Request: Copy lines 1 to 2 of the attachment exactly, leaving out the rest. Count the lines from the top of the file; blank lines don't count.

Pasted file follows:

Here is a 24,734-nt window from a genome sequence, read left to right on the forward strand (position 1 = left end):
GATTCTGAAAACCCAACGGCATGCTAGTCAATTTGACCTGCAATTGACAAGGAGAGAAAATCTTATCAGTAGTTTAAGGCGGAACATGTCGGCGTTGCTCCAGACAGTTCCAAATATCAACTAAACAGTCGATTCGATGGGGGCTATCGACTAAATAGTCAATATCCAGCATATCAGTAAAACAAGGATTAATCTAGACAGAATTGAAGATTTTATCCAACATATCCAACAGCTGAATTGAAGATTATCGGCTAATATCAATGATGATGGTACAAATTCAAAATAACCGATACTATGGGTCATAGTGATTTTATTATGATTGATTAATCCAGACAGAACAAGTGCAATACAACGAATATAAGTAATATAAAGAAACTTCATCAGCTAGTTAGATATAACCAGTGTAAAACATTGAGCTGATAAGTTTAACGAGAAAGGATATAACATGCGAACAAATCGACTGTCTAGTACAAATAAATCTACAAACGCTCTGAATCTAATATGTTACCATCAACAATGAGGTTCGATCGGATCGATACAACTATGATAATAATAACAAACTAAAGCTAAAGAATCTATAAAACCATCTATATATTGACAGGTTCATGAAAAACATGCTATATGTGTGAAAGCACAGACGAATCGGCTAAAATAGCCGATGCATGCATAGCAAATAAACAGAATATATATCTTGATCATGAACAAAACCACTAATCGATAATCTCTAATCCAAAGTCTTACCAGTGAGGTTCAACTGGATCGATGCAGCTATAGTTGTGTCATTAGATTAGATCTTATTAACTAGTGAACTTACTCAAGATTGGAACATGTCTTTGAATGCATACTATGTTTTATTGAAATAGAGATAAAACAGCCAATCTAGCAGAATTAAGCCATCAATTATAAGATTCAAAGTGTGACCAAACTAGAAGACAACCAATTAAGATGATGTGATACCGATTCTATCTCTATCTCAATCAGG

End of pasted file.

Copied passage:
Here is a 24,734-nt window from a genome sequence, read left to right on the forward strand (position 1 = left end):
GATTCTGAAAACCCAACGGCATGCTAGTCAATTTGACCTGCAATTGACAAGGAGAGAAAATCTTATCAGTAGTTTAAGGCGGAACATGTCGGCGTTGCTCCAGACAGTTCCAAATATCAACTAAACAGTCGATTCGATGGGGGCTATCGACTAAATAGTCAATATCCAGCATATCAGTAAAACAAGGATTAATCTAGACAGAATTGAAGATTTTATCCAACATATCCAACAGCTGAATTGAAGATTATCGGCTAATATCAATGATGATGGTACAAATTCAAAATAACCGATACTATGGGTCATAGTGATTTTATTATGATTGATTAATCCAGACAGAACAAGTGCAATACAACGAATATAAGTAATATAAAGAAACTTCATCAGCTAGTTAGATATAACCAGTGTAAAACATTGAGCTGATAAGTTTAACGAGAAAGGATATAACATGCGAACAAATCGACTGTCTAGTACAAATAAATCTACAAACGCTCTGAATCTAATATGTTACCATCAACAATGAGGTTCGATCGGATCGATACAACTATGATAATAATAACAAACTAAAGCTAAAGAATCTATAAAACCATCTATATATTGACAGGTTCATGAAAAACATGCTATATGTGTGAAAGCACAGACGAATCGGCTAAAATAGCCGATGCATGCATAGCAAATAAACAGAATATATATCTTGATCATGAACAAAACCACTAATCGATAATCTCTAATCCAAAGTCTTACCAGTGAGGTTCAACTGGATCGATGCAGCTATAGTTGTGTCATTAGATTAGATCTTATTAACTAGTGAACTTACTCAAGATTGGAACATGTCTTTGAATGCATACTATGTTTTATTGAAATAGAGATAAAACAGCCAATCTAGCAGAATTAAGCCATCAATTATAAGATTCAAAGTGTGACCAAACTAGAAGACAACCAATTAAGATGATGTGATACCGATTCTATCTCTATCTCAATCAGG